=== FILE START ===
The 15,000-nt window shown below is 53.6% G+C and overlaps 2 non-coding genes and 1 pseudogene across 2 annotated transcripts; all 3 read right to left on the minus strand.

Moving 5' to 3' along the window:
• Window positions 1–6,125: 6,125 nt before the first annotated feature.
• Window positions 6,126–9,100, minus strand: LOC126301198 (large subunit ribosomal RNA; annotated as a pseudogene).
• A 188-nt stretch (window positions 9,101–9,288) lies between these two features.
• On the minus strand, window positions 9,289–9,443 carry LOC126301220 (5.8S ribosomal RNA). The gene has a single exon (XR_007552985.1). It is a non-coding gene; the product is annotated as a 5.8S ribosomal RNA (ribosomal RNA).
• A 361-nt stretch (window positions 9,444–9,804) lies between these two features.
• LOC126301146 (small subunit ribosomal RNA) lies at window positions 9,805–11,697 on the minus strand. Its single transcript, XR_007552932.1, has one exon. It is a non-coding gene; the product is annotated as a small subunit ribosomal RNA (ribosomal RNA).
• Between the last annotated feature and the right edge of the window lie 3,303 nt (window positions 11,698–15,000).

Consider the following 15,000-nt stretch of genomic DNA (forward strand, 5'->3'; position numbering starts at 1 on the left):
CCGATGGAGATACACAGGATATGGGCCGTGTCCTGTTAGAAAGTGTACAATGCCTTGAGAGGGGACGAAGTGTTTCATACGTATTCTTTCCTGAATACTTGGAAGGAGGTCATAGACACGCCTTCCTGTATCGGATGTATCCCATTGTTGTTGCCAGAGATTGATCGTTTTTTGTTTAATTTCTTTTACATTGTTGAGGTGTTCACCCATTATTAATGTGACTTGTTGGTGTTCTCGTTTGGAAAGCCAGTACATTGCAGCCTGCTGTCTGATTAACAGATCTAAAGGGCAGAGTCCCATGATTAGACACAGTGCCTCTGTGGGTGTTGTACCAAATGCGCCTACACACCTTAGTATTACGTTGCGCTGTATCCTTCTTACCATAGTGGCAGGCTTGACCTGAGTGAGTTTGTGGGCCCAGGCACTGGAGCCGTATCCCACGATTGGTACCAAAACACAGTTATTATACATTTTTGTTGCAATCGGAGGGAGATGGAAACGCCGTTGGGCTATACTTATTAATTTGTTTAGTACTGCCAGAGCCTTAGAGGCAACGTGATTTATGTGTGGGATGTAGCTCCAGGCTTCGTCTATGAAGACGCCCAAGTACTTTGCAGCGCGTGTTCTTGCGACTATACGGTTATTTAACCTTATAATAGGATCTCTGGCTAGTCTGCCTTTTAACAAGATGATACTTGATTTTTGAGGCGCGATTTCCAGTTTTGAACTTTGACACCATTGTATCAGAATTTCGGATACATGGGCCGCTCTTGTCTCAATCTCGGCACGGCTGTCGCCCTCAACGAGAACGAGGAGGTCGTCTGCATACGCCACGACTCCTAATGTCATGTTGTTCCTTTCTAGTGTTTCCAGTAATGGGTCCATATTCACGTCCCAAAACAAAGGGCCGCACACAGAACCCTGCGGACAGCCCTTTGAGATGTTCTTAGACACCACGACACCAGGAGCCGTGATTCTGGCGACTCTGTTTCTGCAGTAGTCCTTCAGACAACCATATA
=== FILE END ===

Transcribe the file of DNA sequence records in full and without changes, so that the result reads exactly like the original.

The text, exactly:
The 15,000-nt window shown below is 53.6% G+C and overlaps 2 non-coding genes and 1 pseudogene across 2 annotated transcripts; all 3 read right to left on the minus strand.

Moving 5' to 3' along the window:
• Window positions 1–6,125: 6,125 nt before the first annotated feature.
• Window positions 6,126–9,100, minus strand: LOC126301198 (large subunit ribosomal RNA; annotated as a pseudogene).
• A 188-nt stretch (window positions 9,101–9,288) lies between these two features.
• On the minus strand, window positions 9,289–9,443 carry LOC126301220 (5.8S ribosomal RNA). The gene has a single exon (XR_007552985.1). It is a non-coding gene; the product is annotated as a 5.8S ribosomal RNA (ribosomal RNA).
• A 361-nt stretch (window positions 9,444–9,804) lies between these two features.
• LOC126301146 (small subunit ribosomal RNA) lies at window positions 9,805–11,697 on the minus strand. Its single transcript, XR_007552932.1, has one exon. It is a non-coding gene; the product is annotated as a small subunit ribosomal RNA (ribosomal RNA).
• Between the last annotated feature and the right edge of the window lie 3,303 nt (window positions 11,698–15,000).

Consider the following 15,000-nt stretch of genomic DNA (forward strand, 5'->3'; position numbering starts at 1 on the left):
CCGATGGAGATACACAGGATATGGGCCGTGTCCTGTTAGAAAGTGTACAATGCCTTGAGAGGGGACGAAGTGTTTCATACGTATTCTTTCCTGAATACTTGGAAGGAGGTCATAGACACGCCTTCCTGTATCGGATGTATCCCATTGTTGTTGCCAGAGATTGATCGTTTTTTGTTTAATTTCTTTTACATTGTTGAGGTGTTCACCCATTATTAATGTGACTTGTTGGTGTTCTCGTTTGGAAAGCCAGTACATTGCAGCCTGCTGTCTGATTAACAGATCTAAAGGGCAGAGTCCCATGATTAGACACAGTGCCTCTGTGGGTGTTGTACCAAATGCGCCTACACACCTTAGTATTACGTTGCGCTGTATCCTTCTTACCATAGTGGCAGGCTTGACCTGAGTGAGTTTGTGGGCCCAGGCACTGGAGCCGTATCCCACGATTGGTACCAAAACACAGTTATTATACATTTTTGTTGCAATCGGAGGGAGATGGAAACGCCGTTGGGCTATACTTATTAATTTGTTTAGTACTGCCAGAGCCTTAGAGGCAACGTGATTTATGTGTGGGATGTAGCTCCAGGCTTCGTCTATGAAGACGCCCAAGTACTTTGCAGCGCGTGTTCTTGCGACTATACGGTTATTTAACCTTATAATAGGATCTCTGGCTAGTCTGCCTTTTAACAAGATGATACTTGATTTTTGAGGCGCGATTTCCAGTTTTGAACTTTGACACCATTGTATCAGAATTTCGGATACATGGGCCGCTCTTGTCTCAATCTCGGCACGGCTGTCGCCCTCAACGAGAACGAGGAGGTCGTCTGCATACGCCACGACTCCTAATGTCATGTTGTTCCTTTCTAGTGTTTCCAGTAATGGGTCCATATTCACGTCCCAAAACAAAGGGCCGCACACAGAACCCTGCGGACAGCCCTTTGAGATGTTCTTAGACACCACGACACCAGGAGCCGTGATTCTGGCGACTCTGTTTCTGCAGTAGTCCTTCAGACAACCATATA